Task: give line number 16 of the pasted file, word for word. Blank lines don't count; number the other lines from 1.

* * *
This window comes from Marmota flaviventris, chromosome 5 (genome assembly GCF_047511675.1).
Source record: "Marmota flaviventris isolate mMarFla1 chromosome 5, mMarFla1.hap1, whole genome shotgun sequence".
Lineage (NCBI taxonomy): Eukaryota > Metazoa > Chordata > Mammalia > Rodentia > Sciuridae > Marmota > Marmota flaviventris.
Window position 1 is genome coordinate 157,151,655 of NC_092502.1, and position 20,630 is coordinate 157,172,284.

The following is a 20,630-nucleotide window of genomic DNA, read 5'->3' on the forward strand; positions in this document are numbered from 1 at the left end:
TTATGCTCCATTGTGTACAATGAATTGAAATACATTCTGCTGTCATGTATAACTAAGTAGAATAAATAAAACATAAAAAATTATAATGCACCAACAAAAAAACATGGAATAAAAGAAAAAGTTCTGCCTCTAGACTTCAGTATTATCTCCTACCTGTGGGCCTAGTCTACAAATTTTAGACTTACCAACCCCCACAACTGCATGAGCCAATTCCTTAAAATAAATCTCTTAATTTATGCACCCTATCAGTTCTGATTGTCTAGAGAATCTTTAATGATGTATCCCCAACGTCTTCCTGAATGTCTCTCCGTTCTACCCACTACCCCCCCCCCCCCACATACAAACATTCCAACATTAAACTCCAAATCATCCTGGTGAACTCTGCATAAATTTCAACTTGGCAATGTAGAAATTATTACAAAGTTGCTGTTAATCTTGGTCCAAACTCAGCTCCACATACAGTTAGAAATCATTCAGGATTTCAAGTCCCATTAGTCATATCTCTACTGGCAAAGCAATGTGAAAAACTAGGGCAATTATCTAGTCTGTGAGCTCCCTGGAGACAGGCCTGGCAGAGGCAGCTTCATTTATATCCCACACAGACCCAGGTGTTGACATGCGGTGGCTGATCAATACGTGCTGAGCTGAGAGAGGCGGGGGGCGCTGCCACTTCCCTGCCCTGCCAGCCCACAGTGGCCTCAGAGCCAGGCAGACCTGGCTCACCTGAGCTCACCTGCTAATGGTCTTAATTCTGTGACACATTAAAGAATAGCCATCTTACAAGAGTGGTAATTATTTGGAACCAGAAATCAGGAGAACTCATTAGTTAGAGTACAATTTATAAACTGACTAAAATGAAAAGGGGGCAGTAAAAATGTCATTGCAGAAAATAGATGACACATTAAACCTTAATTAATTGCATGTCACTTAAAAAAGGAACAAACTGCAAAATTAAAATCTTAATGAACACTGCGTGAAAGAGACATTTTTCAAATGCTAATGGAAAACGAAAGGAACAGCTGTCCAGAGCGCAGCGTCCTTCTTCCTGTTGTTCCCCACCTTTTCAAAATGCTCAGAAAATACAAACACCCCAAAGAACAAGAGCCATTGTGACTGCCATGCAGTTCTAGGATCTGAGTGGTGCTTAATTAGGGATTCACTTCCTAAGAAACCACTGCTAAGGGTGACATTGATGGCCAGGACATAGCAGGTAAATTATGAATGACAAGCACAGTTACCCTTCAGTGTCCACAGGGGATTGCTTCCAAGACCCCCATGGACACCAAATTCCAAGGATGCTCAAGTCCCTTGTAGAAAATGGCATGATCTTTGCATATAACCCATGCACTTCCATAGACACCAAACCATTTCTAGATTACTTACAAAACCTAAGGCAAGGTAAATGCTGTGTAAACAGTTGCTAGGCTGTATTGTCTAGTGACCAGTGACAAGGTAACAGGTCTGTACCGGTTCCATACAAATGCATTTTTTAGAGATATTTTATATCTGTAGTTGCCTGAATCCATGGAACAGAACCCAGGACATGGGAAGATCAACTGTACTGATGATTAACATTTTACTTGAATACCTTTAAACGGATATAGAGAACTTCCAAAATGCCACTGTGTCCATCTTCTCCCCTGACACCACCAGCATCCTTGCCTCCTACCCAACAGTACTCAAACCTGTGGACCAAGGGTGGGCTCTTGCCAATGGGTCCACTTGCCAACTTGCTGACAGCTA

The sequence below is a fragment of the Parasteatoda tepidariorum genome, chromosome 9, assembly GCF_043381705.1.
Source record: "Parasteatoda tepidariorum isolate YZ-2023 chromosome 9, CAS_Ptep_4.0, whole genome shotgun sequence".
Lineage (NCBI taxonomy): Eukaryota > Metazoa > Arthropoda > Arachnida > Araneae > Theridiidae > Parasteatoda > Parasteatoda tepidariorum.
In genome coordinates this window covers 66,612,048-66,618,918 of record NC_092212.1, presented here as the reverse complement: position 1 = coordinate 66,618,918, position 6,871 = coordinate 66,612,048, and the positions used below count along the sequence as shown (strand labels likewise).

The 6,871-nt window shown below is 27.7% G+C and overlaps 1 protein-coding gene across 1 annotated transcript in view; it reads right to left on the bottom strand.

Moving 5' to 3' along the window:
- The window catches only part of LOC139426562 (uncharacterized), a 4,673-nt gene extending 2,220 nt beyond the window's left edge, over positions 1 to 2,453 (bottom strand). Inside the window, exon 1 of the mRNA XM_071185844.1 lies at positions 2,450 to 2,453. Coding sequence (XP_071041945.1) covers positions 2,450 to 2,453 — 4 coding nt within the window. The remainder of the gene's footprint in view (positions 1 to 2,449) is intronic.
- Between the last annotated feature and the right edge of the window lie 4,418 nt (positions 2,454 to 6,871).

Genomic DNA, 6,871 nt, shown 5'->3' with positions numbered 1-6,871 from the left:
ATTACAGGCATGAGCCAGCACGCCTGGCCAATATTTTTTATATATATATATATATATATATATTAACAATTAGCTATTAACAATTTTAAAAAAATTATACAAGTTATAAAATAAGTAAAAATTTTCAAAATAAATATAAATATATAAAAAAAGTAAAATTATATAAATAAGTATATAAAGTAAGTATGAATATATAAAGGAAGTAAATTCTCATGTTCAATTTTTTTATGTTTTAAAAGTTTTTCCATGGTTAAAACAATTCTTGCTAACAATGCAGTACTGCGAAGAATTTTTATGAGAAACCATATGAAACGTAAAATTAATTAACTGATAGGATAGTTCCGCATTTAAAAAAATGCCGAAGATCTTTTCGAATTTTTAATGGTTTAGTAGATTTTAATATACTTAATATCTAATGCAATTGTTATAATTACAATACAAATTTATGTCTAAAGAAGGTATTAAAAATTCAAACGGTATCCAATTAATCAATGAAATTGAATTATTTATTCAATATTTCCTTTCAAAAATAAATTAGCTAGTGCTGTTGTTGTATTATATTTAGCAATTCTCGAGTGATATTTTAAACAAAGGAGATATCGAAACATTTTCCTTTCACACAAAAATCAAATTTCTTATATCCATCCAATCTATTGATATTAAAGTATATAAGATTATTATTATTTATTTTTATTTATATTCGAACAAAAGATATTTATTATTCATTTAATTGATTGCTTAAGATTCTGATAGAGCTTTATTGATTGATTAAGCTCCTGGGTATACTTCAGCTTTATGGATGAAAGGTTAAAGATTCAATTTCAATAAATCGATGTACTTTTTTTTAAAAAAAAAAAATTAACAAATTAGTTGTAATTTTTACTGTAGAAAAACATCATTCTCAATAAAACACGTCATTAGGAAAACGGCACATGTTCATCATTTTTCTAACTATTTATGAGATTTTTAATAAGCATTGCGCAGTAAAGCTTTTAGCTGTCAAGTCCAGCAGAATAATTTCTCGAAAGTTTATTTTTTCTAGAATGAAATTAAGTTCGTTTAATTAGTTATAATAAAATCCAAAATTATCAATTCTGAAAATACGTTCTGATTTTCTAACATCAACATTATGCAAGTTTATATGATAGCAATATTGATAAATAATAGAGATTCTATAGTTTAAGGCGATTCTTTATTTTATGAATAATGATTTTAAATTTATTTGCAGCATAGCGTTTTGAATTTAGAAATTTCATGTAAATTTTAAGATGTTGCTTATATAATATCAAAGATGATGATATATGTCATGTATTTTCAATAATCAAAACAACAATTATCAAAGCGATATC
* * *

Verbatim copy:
ATTACAGGCATGAGCCAGCACGCCTGGCCAATATTTTTTATATATATATATATATATATATATTAACAATTAGCTATTAACAATTTTAAAAAAATTATACAAGTTATAAAATAAGTAAAAATTTTCAAAATAAATATAAATATATAAAAAAAGTAAAATTATATAAATAAGTATATAAAGTAAGTATGAATATATAAAGGAAGTAAATTCTCATGTTCAATTTTTTTATGTTTTAAAAGTTTTTCCATGGTTAAAACAATTCTTGCTAACAATGCAGTACTGCGAAGAATTTTTATGAGAAACCATATGAAACGTAAAATTAATTAACTGATAGGATAGTTCCGCATTTAAAAAAATGCCGAAGATCTTTTCGAATTTTTAATGGTTTAGTAGATTTTAATATACTTAATATCTAATGCAATTGTTATAATTACAATACAAATTTATGTCTAAAGAAGGTATTAAAAATTCAAACGGTATCCAATTAATCAATGAAATTGAATTATTTATTCAATATTTCCTTTCAAAAATAAATTAGCTAGTGCTGTTGTTGTATTATATTTAGCAATTCTCGAGTGATATTTTAAACAAAGGAGATATCGAAACATTTTCCTTTCACACAAAAATCAAATTTCTTATATCCATCCAATCTATTGATATTAAAGTATATAAGATTATTATTATTTATTTTTATTTATATTCGAACAAAAGATATTTATTATTCATTTAATTGATTGCTTAAGATTCTGATAGAGCTTTATTGATTGATTAAGCTCCTGGGTATACTTCAGCTTTATGGATGAAAGGTTAAAGATTCAATTTCAATAAATCGATGTACTTTTTTTTAAAAAAAAAAAATTAACAAATTAGTTGTAATTTTTACTGTAGAAAAACATCATTCTCAATAAAACACGTCATTAGGAAAACGGCACATGTTCATCATTTTTCTAACTATTTATGAGATTTTTAATAAGCATTGCGCAGTAAAGCTTTTAGCTGTCAAGTCCAGCAGAATAATTTCTCGAAAGTTTATTTTTTCTAGAATGAAATTAAGTTCGTTTAATTAGTTATAATAAAATCCAAAATTATCAATTCTGAAAATACGTTCTGATTTTCTAACATCAACATTATGCAAGTTTATATGATAGCAATATTGATAAATAATAGAGATTCTATAGTTTAAGGCGATTCTTTATTTTATGAATAATGATTTTAAATTTATTTGCAGCATAGCGTTTTGAATTTAGAAATTTCATGTAAATTTTAAGATGTTGCTTATATAATATCAAAGATGATGATATATGTCATGTATTTTCAATAATCAAAACAACAATTATCAAAGCGATATC